Hannity’s right — it does sound like OWS because it makes sense, it’s factual. When someone in wingnuttia falls out of lockstep and starts spouting facts and truth, they’re accused of being like “the liberals.” Heh.
But like Romney’s work on all the businesses Bain invested in, the primary goal with these companies wasn’t job creation but making them more profitable and valuable. This meant embracing aspects of capitalism that have unsettled some Americans: laying off workers when necessary, expanding overseas to chase profits and paying top executives significantly more than employees on lower rungs.
“The reason Romney’s work at Bain is such a liability is that he is the guy who was brought in to do the firing. He didn’t build new businesses, he didn’t create jobs in the way a guy who opens up a local hardware store creates jobs, and he cashed in whether or not the business actually succeeded. Americans believe in fairness. Success is supposed to be earned through hard work and playing by the rules. To those of us who aren’t of the finance world, there’s something inherently unfair about an investor making a massive profit even as the business he invested in fails. It makes us feel like the game is rigged. That’s Romney’s Bain problem.”
"I think what Gov. Perry is getting at is that Gov. Romney has claimed to have created 100,000 jobs at Bain and people are wanting to know, is there proof of that claim? And was it U.S. jobs created for United States citizens?"
Other Republicans can speak about the need for free markets in a sluggish economy. But with Romney, we have a singular example of someone who made a quarter of a billion dollars by firing the white middle and working class in droves in ways that do not seem designed to promote growth or efficiency, but merely to enrich Bain.
Here’s the New York Post, for Pete’s sake, making the case last year against the shifty Wall Street games of Bain:
Romney’s private equity firm, Bain Capital, bought companies and often increased short-term earnings so those businesses could then borrow enormous amounts of money. That borrowed money was used to pay Bain dividends. Then those businesses needed to maintain that high level of earnings to pay their debts…
* Bain in 1988 put $5 million down to buy Stage Stores, and in the mid-’90s took it public, collecting $100 million from stock offerings. Stage filed for bankruptcy in 2000.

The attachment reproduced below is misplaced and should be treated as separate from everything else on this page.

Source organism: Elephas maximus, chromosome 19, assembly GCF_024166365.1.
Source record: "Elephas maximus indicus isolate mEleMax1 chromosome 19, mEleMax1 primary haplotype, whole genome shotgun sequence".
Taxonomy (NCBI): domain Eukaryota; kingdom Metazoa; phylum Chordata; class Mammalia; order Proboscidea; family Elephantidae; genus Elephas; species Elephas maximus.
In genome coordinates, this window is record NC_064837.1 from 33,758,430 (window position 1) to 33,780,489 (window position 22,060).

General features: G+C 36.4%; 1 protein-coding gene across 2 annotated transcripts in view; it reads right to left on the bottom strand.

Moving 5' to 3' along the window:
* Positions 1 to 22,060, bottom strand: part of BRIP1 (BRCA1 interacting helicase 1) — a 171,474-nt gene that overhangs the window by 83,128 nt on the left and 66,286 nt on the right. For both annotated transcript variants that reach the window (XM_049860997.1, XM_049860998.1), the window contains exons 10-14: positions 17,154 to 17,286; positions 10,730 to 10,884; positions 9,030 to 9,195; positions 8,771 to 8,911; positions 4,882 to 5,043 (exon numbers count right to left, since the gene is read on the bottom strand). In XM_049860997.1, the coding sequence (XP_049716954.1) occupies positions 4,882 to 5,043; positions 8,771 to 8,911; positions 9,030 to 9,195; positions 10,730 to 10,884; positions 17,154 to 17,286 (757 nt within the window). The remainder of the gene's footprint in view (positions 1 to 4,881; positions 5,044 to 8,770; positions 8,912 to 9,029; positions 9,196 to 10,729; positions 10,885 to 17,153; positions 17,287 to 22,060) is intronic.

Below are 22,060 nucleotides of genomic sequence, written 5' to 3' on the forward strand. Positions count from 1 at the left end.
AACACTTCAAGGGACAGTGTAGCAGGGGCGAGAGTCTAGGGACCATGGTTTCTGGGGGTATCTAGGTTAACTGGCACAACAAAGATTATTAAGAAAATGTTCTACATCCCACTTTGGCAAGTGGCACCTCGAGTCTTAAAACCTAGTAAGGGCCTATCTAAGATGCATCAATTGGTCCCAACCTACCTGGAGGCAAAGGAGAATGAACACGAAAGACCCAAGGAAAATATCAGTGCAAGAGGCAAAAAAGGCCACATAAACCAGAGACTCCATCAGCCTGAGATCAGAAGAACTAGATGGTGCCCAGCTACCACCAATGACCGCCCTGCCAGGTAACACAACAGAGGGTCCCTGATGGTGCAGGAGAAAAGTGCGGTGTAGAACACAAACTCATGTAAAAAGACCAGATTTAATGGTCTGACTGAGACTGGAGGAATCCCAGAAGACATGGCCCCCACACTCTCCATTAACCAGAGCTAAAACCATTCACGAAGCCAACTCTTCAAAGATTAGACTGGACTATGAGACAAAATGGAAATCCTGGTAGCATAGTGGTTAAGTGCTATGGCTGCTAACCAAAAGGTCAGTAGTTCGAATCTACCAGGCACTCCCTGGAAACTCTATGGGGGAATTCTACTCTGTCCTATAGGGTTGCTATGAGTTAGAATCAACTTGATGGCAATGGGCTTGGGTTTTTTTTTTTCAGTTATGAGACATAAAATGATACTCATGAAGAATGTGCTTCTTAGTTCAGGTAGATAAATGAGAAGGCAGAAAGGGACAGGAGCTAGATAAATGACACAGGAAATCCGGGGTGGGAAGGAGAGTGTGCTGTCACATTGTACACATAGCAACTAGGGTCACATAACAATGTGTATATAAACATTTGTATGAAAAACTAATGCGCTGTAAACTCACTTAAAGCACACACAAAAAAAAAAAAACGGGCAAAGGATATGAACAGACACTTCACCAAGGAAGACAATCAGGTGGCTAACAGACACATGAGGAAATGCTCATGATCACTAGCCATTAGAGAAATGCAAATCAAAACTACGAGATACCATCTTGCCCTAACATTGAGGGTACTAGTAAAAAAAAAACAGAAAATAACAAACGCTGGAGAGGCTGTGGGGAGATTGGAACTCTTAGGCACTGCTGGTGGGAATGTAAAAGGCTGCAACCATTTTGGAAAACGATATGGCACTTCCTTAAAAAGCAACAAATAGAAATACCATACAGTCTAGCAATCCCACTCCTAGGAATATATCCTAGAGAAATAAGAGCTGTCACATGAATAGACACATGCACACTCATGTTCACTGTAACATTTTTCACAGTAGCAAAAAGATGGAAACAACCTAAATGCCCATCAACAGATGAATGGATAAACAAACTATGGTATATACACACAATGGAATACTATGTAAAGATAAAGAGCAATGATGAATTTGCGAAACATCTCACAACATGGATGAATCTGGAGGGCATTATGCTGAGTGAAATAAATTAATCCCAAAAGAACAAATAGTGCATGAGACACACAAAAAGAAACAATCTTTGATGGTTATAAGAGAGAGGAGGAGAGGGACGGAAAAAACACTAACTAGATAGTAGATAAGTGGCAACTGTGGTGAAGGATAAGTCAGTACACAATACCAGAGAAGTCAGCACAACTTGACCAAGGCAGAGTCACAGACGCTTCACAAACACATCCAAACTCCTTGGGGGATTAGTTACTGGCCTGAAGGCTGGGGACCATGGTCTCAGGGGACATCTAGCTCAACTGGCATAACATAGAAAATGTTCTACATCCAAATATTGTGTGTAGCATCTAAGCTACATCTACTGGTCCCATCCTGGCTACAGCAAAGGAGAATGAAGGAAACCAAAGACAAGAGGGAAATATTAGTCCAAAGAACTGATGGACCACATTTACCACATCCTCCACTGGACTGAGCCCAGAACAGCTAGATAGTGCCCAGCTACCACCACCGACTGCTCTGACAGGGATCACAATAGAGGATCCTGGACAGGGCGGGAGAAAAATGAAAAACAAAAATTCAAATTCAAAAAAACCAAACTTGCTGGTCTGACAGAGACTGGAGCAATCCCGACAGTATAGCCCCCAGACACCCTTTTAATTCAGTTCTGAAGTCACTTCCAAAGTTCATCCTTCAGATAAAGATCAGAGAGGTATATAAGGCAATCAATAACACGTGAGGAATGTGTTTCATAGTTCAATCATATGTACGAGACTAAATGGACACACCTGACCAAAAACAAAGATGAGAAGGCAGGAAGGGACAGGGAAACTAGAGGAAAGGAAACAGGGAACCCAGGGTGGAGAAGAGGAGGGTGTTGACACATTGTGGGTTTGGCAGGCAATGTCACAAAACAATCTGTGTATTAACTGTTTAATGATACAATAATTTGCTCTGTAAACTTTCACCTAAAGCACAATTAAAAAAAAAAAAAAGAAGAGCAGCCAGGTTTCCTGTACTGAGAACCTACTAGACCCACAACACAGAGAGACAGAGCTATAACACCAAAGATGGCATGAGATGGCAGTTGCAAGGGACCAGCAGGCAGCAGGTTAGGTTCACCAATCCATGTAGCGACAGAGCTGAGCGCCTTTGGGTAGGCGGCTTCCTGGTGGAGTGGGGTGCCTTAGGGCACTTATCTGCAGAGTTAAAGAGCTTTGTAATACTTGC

* Bain in 1992 bought American Pad & Paper (AMPAD), investing $5 million, and collected $100 million from dividends. The business filed for bankruptcy in 2000.
* Bain in 1993 invested $60 million when buying GS Industries, and received $65 million from dividends. GS filed for bankruptcy in 2001.
* Bain in 1997 invested $46 million when buying Details, and made $93 million from stock offerings. The company filed for bankruptcy in 2003.
Romney’s Bain invested 22 percent of the money it raised from 1987-95 in these five businesses, making a $578 million profit.
[…] Of all the jobs he liquidated, moreover, many are in the American heartland. And his response to the people in this documentary – white working class heartland Americans, the GOP base – is that they are merely envious of his achievements. They don’t come off that way in the ad. They come off as bewildered, betrayed and sure that Romney’s goal in all this was merely, solely to make money for himself – the kind of money that most Americans cannot even compute.
“a heat-seeking missile aimed directly at the white working class id.” This is incredibly important in a 2012 context — if Romney is going to win the presidency, he’s going to need to crush President Obama with white working-class voters who tend to support the GOP anyway. This short film, with all the subtlety of a sledgehammer, tells this constituency that Romney is not only indifferent to their struggles, but he and people like him caused their economic plight.
But when Romney’s nominated (the Republican Party will have it no other way), will the rightwing base voters decide they hate Obama more than they loved getting a paycheck and buying things (like food and medicine and mortgage payments)? I’m going to go with yes because Obama Derangement Syndrome is a chronic condition.
Here’s a recent comment I received, in part, on this post:
“This is proof that raising the tax rate on the “rich” would do nothing but hurt the working class. When ever you hear a politician says that we need to raise the income tax on the “rich” you should understand that all they want to do is take more money from the working class…
No, sorry. As a matter of fact, raising taxes on the “rich” means raising taxes on the following malarkey, which are cuts, loopholes, and subsidies that were written to only benefit the rich and have effectively redistributed income from the bottom to the top for the past 30 years:
You know, venture capitalists are not creators. They’re business men who find weak companies and prey on them. And Mitt can’t understand why anyone would ever question capitalism, no matter how feral it gets. “What? We found a wounded animal and we ate it!”
When asked about wealth distribution and income inequality, Mitt said, “It’s fine to talk about those things in quiet rooms.” Quiet rooms? Why? It’s a wealth gap not anal warts.